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Daughters (Five Star Paperback) Paperback – October 15, 2004


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Editorial Reviews

From Publishers Weekly

This richly textured, intelligent, emotionally involving novel will add to Marshall's ( Praisesong for the Widow ) stature both as a prose writer and as a sensitive chronicler of lives of people of color. Daughter of "the PM," a charismatic politician on the West Indian island of Triunion, and the American-born woman he married, Ursa MacKenzie thinks her life is "a series of double exposures . . . the same things repeated everywhere she turns." Ursa, a freelance consumer researcher living in Manhattan, is disillusioned when she returns to a city that had been the focus of a previous study and finds that the black politician she had admired has sold out to real estate developers. Meanwhile, back home in Triunion, her formerly incorruptible father is cooperating with white developers in plans for a glitzy resort that will despoil the environment and sacrifice the well-being of the poverty-stricken people of his district. Ursa is also anguished over her decision to have an abortion, especially as she herself was born only after her mother endured a series of miscarriages. Marshall is meticulous with details, whether building a scene or the texture of a life. A cast of secondary characters both in New York and in Triunion are as complexly nuanced, as fallible yet appealing as the protagonists. A subtext is the subtle racism that blacks endure, even those who seem solidly upper-middle-class. Though it grapples with tough questions, the novel gives no pat answers; the ambiguous ending reinforces Marshall's clear-sighted candor. Author tour.
Copyright 1991 Reed Business Information, Inc. --This text refers to an out of print or unavailable edition of this title.

From Library Journal

Like her previous works, Marshall's fourth novel intertwines the culture of blacks in the United States and in the West Indies. The book deftly shifts back and forth between New York City, home of Ursa Beatrice Mackenzie, and the Caribbean island Triunion, Ursa's birthplace and home of her father, a political reformer known simply as the PM, and her American-born mother Estelle. When the story opens, Ursa has just had an abortion and is about to end a stagnant relationship with her long-time boyfriend. She is called to Triunion by Estelle in an attempt to deter the PM from making a deal that could ruin his career. In this well-told story, Marshall, creator of such memorable characters as Selina Boyce in Brown Girl, Brownstones (Feminist Pr., 1981) and Avey Johnson in Praisesong for the Widow ( LJ 1/83), again provides numerous complex, engaging portraits, especially of the people of Triunion. Highly recommended. Previewed in Prepub Alert, LJ 6/16/91.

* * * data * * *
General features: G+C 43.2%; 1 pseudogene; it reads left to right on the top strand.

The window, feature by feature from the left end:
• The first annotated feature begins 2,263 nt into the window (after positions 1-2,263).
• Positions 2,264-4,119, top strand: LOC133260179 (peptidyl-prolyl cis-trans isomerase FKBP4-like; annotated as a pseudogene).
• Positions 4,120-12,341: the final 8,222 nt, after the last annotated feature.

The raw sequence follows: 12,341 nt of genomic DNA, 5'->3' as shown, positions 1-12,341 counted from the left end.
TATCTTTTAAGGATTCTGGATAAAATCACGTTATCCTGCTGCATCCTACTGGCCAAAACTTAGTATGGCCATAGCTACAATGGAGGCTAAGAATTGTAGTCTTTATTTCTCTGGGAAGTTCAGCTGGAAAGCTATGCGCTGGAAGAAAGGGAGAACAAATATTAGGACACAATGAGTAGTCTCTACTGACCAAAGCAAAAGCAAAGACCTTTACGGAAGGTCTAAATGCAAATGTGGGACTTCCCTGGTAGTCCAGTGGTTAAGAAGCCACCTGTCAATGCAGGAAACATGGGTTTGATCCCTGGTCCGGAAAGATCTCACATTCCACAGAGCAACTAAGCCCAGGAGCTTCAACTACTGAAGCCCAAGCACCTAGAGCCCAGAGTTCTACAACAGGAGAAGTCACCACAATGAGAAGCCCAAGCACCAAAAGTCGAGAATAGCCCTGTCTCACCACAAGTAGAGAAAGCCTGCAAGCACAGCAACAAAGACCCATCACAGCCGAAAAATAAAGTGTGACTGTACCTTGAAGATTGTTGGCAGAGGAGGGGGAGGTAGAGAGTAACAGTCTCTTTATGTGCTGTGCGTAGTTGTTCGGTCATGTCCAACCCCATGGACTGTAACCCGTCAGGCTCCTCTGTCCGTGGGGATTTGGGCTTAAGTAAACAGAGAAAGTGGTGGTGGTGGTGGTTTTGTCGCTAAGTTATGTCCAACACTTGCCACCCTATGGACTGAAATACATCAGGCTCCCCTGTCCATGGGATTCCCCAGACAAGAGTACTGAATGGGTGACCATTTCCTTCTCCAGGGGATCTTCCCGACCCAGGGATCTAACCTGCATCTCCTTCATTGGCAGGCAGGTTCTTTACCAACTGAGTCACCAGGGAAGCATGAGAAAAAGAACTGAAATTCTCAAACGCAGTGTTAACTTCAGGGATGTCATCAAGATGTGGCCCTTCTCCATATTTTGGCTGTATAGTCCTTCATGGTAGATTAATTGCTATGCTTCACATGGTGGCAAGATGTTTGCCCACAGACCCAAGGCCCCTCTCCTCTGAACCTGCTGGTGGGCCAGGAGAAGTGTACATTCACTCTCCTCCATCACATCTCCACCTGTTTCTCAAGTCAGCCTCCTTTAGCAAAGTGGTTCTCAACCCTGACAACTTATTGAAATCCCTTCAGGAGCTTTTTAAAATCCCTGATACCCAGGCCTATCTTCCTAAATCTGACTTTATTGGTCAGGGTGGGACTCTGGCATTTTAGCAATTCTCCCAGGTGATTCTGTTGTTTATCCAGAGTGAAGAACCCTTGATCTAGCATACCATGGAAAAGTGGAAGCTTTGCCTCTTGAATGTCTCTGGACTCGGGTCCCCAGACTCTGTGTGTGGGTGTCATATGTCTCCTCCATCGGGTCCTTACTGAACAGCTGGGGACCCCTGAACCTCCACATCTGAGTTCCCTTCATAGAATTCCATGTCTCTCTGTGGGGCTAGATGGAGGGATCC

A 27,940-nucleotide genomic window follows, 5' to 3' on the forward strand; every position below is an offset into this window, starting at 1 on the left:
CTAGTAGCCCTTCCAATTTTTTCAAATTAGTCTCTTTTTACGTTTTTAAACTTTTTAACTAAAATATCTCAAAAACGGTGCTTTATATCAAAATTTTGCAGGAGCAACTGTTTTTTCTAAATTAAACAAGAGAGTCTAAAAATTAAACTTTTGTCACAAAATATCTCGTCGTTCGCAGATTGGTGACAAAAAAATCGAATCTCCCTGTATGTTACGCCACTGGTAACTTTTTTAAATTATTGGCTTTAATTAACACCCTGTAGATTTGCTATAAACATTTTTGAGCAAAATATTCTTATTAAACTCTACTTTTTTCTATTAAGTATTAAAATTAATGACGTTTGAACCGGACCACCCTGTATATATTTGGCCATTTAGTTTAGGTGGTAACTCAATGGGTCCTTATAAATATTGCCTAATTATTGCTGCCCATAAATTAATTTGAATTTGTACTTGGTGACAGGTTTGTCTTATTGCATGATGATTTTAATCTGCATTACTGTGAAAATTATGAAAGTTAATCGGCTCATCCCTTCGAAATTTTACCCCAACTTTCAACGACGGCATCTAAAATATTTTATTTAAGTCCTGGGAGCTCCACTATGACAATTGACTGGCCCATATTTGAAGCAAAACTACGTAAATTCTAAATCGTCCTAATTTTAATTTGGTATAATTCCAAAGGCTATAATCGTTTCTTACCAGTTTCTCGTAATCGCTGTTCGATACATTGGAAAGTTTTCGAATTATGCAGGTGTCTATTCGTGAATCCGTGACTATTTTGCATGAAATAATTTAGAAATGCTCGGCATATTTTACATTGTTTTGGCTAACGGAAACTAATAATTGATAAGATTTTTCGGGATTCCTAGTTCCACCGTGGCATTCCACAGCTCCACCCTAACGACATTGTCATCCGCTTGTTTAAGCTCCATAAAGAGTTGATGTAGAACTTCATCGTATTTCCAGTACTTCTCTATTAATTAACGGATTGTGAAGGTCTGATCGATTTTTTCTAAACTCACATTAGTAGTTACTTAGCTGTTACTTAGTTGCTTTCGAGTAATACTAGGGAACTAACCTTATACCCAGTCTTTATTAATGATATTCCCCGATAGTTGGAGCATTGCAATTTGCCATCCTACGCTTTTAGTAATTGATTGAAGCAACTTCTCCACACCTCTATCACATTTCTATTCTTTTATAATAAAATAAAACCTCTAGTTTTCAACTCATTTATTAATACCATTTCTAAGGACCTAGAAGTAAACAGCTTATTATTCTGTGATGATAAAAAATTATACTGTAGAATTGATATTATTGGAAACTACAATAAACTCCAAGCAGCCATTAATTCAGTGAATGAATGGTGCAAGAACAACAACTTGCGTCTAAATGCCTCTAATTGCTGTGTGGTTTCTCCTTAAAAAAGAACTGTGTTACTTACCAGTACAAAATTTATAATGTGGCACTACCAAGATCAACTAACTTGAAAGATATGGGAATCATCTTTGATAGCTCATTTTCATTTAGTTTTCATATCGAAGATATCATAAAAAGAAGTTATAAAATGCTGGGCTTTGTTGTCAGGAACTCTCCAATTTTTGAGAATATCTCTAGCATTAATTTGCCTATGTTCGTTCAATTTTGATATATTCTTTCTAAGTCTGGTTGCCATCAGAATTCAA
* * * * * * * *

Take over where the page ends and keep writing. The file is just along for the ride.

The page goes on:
- Louis J. Parascandola, Long Island Univ., Brooklyn Campus
Copyright 1991 Reed Business Information, Inc. --This text refers to an out of print or unavailable edition of this title.
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Product Details

  • Series: Five Star Paperback
  • Paperback: 416 pages
  • Publisher: Serpent's Tail (October 15, 2004)
  • Language: English
  • ISBN-10: 1852427787
  • ISBN-13: 978-1852427788
  • Product Dimensions: 5.1 x 1.2 x 7.8 inches
  • Shipping Weight: 10.6 ounces
  • Average Customer Review: 3.0 out of 5 stars  See all reviews (2 customer reviews)
  • Amazon Best Sellers Rank: #5,448,330 in Books (See Top 100 in Books)

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3 of 3 people found the following review helpful By A Customer on October 27, 1998
Format: Paperback
This book manages to about some of the real concerns of being hemmed in by values that are imposed upon women, particularly black women. One of the truest pictures of the anxiety that besets a woman trying to juggle inter-generational relationships across countries.
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4 of 10 people found the following review helpful By A Customer on June 11, 1998
Format: Paperback
Daughters reads very slowly. The book is filled with several interesting scenarios. However, they go undeveloped. The scenarios share no common link except that they involve the same characters. There seems to be no purpose to the book; including the title. (There was only one daughter.) I was determined to finish because I wanted to know the point. There wasn't one. Like Seinfield, this book is about nothing but it's a whole lots less funny, uneventful, and boring.
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